8. Diabetes mellitus
> Deaths in 2012:
1.5 million
> Deaths in 2000: 1 million
> Share of global deaths: 2.7%

People with diabetes can lead a long and healthy life when treated with medication and lifestyle changes. Despite this, the disease was responsible for 1.5 million deaths worldwide in 2012, up 50% from 1 million in 2000. There are several types of diabetes, but type 2 diabetes is by far the most common, accounting for about 90% of all diabetes cases. Although physical activity and a healthy diet can significantly lower the risk of developing type 2 diabetes, reports of the disease have been increasing worldwide, reflecting the growing prevalence of obesity. Moreover, type 2 diabetes, which was previously rare among children, is becoming increasingly more common among overweight youths. Diabetes is also most common in the Eastern Mediterranean region.

7. Diarrhoeal disease
> Deaths in 2012:
1.5 million
> Deaths in 2000: 2.2 million
> Share of global deaths: 2.7%

Diarrhea can be treated with clean water, sugar, salt, and zinc tablets. Yet, while entirely preventable and fully treatable once contracted, diarrhoeal disease killed 1.5 million people in 2012, making it the seventh leading cause of death in the world. Further, it is the second leading cause of death among young children, killing an estimated 760,000 children under the age of five annually. Diarrhoea is usually a symptom of an infection in the intestinal tract, a very common condition in areas with unsafe drinking water, especially water contaminated with human or animal feces. Angola, Somalia, Chad, Central African Republic, and Sierra Leone report the highest death tolls among children from diarrhoeal disease.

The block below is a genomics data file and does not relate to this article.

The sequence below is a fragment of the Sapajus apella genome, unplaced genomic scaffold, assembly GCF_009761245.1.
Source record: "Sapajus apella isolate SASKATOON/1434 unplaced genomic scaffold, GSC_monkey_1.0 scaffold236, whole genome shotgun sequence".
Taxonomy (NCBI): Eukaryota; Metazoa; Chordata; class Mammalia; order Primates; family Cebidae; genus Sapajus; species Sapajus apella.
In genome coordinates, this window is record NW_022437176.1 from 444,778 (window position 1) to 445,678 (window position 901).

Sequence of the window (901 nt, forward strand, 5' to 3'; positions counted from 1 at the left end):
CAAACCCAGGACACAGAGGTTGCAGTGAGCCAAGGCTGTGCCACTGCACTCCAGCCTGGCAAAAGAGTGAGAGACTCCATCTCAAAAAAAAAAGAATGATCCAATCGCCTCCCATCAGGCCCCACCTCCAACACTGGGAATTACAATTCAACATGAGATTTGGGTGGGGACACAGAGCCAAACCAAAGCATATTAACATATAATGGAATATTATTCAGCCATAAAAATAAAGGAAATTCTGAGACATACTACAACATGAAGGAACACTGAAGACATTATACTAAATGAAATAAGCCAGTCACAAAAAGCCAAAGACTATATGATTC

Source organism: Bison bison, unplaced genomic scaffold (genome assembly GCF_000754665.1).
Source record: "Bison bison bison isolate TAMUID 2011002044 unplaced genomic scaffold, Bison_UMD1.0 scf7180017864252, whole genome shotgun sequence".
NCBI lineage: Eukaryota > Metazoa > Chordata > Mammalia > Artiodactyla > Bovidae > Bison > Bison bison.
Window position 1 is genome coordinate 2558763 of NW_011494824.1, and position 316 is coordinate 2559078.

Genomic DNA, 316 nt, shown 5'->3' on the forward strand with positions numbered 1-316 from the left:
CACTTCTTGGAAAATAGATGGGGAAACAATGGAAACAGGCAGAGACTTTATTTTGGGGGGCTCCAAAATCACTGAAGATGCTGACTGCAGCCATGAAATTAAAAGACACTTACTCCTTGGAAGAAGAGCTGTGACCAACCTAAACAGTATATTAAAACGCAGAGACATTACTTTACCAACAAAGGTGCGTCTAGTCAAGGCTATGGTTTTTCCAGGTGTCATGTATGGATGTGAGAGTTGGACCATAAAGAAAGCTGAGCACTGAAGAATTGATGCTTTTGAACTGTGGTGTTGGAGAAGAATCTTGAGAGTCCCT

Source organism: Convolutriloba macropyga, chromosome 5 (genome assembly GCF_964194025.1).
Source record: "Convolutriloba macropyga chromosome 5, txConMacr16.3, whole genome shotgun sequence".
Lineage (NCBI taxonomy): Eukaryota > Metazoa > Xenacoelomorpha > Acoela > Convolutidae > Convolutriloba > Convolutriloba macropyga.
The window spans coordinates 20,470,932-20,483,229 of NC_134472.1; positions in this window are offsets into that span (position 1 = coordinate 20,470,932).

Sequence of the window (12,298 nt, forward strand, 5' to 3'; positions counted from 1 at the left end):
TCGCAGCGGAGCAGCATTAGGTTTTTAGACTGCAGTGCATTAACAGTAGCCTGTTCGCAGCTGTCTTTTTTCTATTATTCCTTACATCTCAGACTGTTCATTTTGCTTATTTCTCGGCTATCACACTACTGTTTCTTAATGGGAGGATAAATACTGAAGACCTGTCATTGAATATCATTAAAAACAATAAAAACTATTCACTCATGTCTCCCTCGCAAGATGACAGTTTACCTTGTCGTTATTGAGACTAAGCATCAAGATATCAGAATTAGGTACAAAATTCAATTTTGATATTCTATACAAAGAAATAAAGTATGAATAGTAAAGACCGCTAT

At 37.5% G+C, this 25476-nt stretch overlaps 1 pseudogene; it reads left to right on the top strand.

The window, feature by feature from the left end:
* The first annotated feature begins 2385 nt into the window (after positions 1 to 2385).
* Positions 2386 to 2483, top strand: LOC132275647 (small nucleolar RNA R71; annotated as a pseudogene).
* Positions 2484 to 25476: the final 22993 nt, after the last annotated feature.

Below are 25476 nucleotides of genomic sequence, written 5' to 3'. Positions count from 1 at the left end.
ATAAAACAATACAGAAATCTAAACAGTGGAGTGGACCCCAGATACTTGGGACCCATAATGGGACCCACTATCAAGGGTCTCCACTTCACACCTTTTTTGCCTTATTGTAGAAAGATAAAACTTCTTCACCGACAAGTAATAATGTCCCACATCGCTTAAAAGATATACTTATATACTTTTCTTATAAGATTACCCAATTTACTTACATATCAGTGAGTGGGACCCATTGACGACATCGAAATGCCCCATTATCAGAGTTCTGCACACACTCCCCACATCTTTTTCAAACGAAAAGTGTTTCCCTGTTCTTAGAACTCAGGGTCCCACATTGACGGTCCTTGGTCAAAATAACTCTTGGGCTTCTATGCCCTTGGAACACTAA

> Deaths in 2012:
1.5 million
> Deaths in 2000: 1.7 million
> Share of global deaths: 2.7%

Like a few other deadly diseases, the death toll from HIV/AIDS fell from the 2000 estimate of 1.7 million to 1.5 million in 2012. In the mid-2000s, due in part to the Trade-Related Aspects of Intellectual Property Rights (TRIPS) agreement, the price of certain drugs dropped dramatically — antiretroviral medicines used to treat HIV/AIDS have become 100 times more affordable. Cheaper, high-quality generic drugs are essential for treating HIV/AIDS, particularly in sub-Saharan Africa, which is home to seven out of every 10 people with HIV worldwide.